In the 2009 film adaptation of Harry Potter and the Half-Blood Prince (but not in the book), Dumbledore’s last conversation with Harry Potter (and I hope this is not a plot spoiler for anyone) is interrupted, minutes before dying, by Draco Malfoy’s entrance, just after Harry Potter manages to hide. The short conversation that follows between Draco and Dumbledore caught my attention:
Albus Dumbledore: Good evening, Draco. What brings you here on this fine, spring evening?
Draco Malfoy: Who else is here? I heard you talking.
Albus Dumbledore: I often talk aloud to myself. I find it extraordinarily useful.
The fact that Dumbledore was lying in this case does not mean that he did not think that talking to himself was truly useful. I do too; so may you.
At that time, as I watched the film, my head was almost constantly pondering on the issue of talking to oneself. I had just embarked on The Open University’s EdD programme, following a spark of curiosity that woke me up from my language teaching routine. One of my students in the language laboratory, as she engaged with an online task, started talking aloud to herself, even gesturing to the computer screen. I was fascinated. And I wanted to find out more about it.
I wanted to know why people talk aloud to themselves. Dumbledore’s ensuing words may shed some light:
Albus Dumbledore: Have you been whispering to you yourself, Draco? Draco, you are no assassin.
Dumbledore seemed to be suggesting that self-addressed talk may be a way of reflecting on past or future events, perhaps a way of bringing one’s attention (and intentions) under control to modify our behaviour.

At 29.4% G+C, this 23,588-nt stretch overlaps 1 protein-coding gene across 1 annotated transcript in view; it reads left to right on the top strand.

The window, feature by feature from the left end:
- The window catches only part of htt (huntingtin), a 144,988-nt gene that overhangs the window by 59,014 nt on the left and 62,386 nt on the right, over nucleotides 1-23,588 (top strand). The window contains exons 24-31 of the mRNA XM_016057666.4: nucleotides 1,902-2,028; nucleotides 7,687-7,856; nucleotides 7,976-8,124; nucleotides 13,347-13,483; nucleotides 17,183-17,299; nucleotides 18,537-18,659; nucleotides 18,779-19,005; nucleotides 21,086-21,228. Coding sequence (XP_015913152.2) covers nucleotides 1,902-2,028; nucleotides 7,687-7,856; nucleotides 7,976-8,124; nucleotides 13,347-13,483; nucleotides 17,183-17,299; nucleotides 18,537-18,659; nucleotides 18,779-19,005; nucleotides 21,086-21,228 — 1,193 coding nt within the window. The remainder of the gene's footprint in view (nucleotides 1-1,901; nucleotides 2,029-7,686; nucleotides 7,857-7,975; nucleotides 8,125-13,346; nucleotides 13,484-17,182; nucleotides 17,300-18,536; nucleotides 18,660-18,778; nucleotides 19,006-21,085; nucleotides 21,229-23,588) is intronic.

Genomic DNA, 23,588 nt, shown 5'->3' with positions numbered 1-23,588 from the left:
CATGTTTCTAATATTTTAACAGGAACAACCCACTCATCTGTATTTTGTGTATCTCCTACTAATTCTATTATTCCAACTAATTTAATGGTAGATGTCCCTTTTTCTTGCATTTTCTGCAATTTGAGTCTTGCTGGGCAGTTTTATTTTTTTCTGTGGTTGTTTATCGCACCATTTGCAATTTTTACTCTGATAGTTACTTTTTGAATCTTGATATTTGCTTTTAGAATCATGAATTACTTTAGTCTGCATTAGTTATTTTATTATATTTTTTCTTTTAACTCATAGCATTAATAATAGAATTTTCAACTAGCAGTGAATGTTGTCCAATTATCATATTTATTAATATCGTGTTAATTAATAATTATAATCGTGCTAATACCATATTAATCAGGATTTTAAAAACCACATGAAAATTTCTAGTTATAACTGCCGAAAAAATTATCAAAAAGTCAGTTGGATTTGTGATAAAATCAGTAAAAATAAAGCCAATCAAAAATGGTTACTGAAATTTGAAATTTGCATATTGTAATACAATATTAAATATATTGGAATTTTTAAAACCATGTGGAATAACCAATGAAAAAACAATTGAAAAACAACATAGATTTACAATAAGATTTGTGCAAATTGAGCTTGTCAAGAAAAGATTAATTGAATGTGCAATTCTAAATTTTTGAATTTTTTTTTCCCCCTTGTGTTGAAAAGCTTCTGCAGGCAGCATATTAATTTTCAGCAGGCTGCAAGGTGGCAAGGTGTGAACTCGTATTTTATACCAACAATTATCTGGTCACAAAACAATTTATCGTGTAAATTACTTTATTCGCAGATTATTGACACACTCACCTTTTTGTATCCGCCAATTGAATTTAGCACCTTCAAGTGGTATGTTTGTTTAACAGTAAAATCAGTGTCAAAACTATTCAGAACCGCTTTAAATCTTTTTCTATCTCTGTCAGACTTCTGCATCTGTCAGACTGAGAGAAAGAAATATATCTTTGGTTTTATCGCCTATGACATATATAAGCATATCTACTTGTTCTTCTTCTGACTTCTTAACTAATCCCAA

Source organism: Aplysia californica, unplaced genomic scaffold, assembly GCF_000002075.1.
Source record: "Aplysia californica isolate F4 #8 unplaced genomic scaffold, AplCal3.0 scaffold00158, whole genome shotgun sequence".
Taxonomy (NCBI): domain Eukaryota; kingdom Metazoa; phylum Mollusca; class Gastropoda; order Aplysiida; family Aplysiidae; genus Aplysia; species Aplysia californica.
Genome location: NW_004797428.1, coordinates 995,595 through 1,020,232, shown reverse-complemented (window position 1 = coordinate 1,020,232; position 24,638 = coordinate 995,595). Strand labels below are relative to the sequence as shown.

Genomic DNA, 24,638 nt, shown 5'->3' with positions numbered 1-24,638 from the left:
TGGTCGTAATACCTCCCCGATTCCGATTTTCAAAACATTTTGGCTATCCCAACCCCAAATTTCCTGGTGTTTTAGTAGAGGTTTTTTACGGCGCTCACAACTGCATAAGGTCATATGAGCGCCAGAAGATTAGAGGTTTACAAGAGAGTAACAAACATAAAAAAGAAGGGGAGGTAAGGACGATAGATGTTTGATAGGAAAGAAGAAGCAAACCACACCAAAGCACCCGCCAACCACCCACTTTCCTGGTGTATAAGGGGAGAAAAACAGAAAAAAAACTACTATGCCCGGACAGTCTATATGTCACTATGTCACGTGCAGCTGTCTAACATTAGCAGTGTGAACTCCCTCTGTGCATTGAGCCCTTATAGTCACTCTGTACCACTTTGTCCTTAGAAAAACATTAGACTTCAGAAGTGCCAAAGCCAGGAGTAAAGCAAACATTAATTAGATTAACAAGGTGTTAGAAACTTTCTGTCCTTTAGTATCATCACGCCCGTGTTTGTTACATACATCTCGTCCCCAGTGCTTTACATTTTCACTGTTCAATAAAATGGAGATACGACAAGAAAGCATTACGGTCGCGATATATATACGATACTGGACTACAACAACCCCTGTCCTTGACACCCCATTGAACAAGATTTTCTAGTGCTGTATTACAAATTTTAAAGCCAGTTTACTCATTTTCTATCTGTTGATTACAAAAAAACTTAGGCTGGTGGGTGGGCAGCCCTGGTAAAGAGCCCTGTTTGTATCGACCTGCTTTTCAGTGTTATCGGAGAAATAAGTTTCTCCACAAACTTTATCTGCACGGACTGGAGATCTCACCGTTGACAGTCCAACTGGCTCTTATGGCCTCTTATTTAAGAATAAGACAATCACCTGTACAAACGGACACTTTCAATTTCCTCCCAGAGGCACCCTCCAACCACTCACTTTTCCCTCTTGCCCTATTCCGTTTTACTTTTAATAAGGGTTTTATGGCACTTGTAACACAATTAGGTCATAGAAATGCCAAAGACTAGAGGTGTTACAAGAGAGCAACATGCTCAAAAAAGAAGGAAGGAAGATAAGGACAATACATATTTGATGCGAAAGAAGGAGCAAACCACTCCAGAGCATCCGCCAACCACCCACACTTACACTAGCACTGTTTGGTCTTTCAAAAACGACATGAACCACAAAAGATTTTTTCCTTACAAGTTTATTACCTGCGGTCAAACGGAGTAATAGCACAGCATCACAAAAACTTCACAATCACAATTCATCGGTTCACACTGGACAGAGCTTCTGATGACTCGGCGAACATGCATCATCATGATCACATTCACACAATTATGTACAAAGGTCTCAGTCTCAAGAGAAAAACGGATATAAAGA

Self-talk, as I later found out in the works of Vygotsky, can be used as an external tool to aid our internal thought and decision-making processes. Something like tying a knot around your finger to remember something – well, I guess few of us do this anymore, but I like the old-fashioned example.
To my surprise, in the thesis that came out of my doctoral study I had to report that self-addressed talk (also known as private speech, as coined by Flavell in 1966) was more widespread than anticipated. In Mexico, where the study was conducted, six out of the 10 learners that participated in our experiment systematically talked aloud to themselves when they engaged in private study (of not just languages, but all subjects).
Their reasons for doing so ranged from wanting to concentrate more, to understand better, to memorise things and especially to give the text a voice, because they felt the need to hear the contents, as a way to establish a kind of dialogue with the learning materials, in an effort to link words and ideas.
At the time, I ventured the hypothesis that the prevalence of orality (as opposed to the written word) in Mexican society was the cause for this. But I have not been able to prove it and even I remain unconvinced.
An informal way to find out if private speech is widely spread is to ask a group of people (friends, colleagues, students…) how many of them talk to themselves. People tend to smile, because confessing to this is somehow amusing – talking aloud is often associated with mental health issues.
But far from it, at least in language learning, private speech has been identified as a means to mediate learning, because it is halfway between our thoughts and social speech, between internalising and externalising knowledge. Authors such as Lantolf and Ellis have argued that private speech contains language that learners have internalised from the environment and therefore acts as a proxy for social talk. As Ohta claims, this is where the individual’s inner and social worlds meet, audibly, and many insights live there, if we listen carefully.
Learn how to make some great speeches like Dumbledore
This article is part of our Harry Potter collection - a series of academic insights exploring some of the themes, interests and general wizardry in the novels written by J.K. Rowling.
You can view our Happy Birthday Harry Potter! hub here to read all the articles. Mischief managed!